Every time I hear the argument that magazines are better than the Internet because a person can't take a computer into the bathroom with them to read I think: there has to be some better reasons.
Well, I just discovered there's one big obvious reason why magazines are better than the Internet. It's because when one reads a magazine they aren't exposed to those billions of little computerized nano-spiders that latch on to their every typed thought, and then glean personal information so a search engine can magically transform it into a commodity to be sold. I learned this while posting a blog on Custom Classic Trucks' Web site. Innocently enough, my blog "Mini-Bike Freaks?" was about the Hodaka-powered Bug Flea mini-bike my dad bought for me in 1965, and the future plans I had to restore it. It really freaked me out when I Googled the words "Hodaka-powered '65 Bug Flea" to see how soon it would appear in a search and got a firsthand look at how creepy the Internet experience can really be.
All hell broke loose when I used the analogy: "Just like pot leads to heroin, the next bike I got was a '49 Harley-Davidson Panhead." Directly below a link to my blog about the Bug Flea was a link to some kind of weird drug council Web site with a picture of Adolph Hitler on the same page that contained a carbon copy of every word on CCT's blog page, including links to "Find a local car dealer." At first I couldn't tell whether these people were leftist potheads, or right-wing reactionaries. Some of my words were highlighted in pink, while others were bright yellow. The disturbing part was it didn't matter how the word was used in context, they were all thrown into the same pot to collectively serve a biased agenda. To give an example, the word "dealer" in "find a local car dealer," and the word "drug" in "Hey, what the heck, it was start on the Bug, or start messing with some of these old gas pumps I drug home" were amongst the words singled out as me aggrandizing illicit drugs. I guess what triggered the whole chain reaction was my using the pot-to-heroin analogy to illustrate how gearheads are always looking to step up to a bigger, more powerful means of transportation.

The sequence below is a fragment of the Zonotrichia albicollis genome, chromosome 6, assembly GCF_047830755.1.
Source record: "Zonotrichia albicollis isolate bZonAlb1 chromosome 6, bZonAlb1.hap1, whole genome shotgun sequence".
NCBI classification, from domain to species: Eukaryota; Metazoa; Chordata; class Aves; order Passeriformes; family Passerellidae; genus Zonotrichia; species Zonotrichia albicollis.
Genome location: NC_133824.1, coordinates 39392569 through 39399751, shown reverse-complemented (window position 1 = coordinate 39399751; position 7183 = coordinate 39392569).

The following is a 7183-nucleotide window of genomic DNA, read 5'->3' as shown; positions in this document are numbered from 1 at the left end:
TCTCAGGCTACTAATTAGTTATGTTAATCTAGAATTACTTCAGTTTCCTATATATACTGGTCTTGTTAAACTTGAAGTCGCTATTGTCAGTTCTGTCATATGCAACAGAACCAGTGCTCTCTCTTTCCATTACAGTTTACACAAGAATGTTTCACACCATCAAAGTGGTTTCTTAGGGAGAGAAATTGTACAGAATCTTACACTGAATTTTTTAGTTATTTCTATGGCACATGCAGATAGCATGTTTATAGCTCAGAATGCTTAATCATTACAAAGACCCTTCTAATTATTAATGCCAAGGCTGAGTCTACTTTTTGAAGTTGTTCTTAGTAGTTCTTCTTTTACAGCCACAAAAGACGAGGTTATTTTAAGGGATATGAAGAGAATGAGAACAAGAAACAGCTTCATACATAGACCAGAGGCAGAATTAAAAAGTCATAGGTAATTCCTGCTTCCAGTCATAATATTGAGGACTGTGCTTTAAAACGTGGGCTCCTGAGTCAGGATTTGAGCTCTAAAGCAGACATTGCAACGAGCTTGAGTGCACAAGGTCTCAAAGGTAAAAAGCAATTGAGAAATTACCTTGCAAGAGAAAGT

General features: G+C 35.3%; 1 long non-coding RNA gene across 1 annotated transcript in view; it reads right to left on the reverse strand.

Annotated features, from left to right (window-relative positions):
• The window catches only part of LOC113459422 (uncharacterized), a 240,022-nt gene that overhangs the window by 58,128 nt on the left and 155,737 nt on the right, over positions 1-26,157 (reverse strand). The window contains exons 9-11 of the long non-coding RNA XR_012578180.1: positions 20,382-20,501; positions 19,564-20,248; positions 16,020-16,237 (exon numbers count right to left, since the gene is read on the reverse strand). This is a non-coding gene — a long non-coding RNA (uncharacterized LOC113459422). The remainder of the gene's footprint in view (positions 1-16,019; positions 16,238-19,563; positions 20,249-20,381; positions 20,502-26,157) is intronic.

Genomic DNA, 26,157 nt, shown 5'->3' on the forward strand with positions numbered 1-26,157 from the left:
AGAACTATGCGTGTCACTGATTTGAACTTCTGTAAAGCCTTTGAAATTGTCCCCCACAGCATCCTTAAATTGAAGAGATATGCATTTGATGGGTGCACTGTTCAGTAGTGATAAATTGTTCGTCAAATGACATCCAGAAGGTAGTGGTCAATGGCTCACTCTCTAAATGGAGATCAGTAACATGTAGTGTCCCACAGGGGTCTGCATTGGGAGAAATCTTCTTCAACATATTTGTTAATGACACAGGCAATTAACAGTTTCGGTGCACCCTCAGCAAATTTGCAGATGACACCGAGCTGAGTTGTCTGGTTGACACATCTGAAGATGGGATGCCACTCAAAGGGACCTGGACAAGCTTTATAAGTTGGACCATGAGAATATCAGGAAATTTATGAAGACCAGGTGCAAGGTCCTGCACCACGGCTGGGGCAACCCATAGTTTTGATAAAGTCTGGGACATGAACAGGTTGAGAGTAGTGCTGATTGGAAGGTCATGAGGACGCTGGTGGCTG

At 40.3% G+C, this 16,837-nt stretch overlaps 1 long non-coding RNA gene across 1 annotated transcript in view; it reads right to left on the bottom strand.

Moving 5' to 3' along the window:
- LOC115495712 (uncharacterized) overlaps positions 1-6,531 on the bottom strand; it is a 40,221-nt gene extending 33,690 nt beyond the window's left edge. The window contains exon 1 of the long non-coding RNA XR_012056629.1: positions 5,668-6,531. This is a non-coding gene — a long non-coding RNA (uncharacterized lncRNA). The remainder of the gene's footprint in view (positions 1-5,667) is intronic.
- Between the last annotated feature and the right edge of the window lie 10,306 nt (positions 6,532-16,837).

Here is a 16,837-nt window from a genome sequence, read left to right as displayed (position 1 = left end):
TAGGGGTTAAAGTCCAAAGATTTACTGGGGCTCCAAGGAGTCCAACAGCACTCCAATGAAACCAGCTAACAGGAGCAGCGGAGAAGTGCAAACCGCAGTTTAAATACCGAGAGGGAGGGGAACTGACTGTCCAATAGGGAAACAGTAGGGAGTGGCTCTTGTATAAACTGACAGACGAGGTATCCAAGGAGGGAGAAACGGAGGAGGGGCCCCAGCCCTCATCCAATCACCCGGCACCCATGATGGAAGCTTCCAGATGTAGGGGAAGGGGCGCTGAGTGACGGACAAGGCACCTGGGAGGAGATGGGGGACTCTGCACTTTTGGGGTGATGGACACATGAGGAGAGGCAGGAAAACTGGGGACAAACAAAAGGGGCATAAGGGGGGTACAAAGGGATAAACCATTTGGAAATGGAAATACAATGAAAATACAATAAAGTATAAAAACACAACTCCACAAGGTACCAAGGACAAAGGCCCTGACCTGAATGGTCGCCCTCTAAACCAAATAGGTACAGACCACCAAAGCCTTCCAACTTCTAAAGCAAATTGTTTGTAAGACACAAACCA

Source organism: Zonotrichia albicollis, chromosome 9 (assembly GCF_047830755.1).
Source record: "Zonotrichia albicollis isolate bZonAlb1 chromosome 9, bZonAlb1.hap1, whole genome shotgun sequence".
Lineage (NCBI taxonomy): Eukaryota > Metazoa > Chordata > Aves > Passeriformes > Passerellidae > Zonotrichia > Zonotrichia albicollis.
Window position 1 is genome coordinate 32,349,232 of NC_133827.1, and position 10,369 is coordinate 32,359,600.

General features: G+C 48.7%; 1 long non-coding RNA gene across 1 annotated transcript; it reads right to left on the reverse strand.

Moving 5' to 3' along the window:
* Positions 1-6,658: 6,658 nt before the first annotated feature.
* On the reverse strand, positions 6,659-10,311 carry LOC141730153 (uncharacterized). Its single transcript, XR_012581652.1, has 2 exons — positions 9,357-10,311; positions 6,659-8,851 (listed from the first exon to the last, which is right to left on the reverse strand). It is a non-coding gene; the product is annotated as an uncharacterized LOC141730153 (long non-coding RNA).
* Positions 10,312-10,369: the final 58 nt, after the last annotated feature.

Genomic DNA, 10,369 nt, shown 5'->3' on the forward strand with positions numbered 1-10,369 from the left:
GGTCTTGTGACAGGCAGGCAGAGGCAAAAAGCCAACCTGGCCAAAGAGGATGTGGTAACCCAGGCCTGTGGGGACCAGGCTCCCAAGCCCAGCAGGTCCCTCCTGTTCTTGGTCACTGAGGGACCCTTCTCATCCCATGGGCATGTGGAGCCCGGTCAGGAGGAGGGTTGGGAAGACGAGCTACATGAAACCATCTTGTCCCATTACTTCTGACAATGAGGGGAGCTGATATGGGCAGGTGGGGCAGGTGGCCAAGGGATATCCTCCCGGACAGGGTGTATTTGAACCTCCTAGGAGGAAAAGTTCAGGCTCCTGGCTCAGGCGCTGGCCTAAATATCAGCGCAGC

Finding it to be so outlandish, I rushed down the hall to show the Web site to my friend Tim Bernsau at Rod & Custom. I asked Tim to Google the key words in on his computer and see for himself what came up. I'm glad I did, because after I showed Tim the Web site I jumped back on Custom Classic Trucks' Web site and posted a blog about the brain police at the bizarro Web site. About an hour later I Googled to see if bizarro brain police came up in a search and discovered that the original link that started the whole thing had vanished like it never existed. Wow, what a mind-blowing experience this whole thing was. I really love puppy dogs, but God forbid that I might post this on one of my blogs because I fear I might end up in the crosshairs of some animal rights activist's Web site accusing me of animal bestiality. Who knows where this kind of nonsense ends.
Well, the pretty news lady on TV just announced there's some troubling new information about eggs, and there is 32 teeth in the human mouth, so I think it's time to move on to greener pastures-not the ones that are more environmentally friendly, but just good old-fashioned green pastures.
Beyond barn-find trucks, there are field finds. A field find can be located anywhere, it doesn't have to really come from a field, or pasture-it can be a truck that someone found abandoned in an urban parking lot. Here in Southern California, we always get to see old trucks in people's backyards when the TV news copter flies over some poor slob's house and reveals his entire collection. Wow, here's a guy that has a clean '72 Ford F-100 Styleside, a ratty '75 Chevy shortbed Fleetside, an old-school '56 Chevy panel, plus a ... aw crap, that's my house! I have to go now.-John Gilbert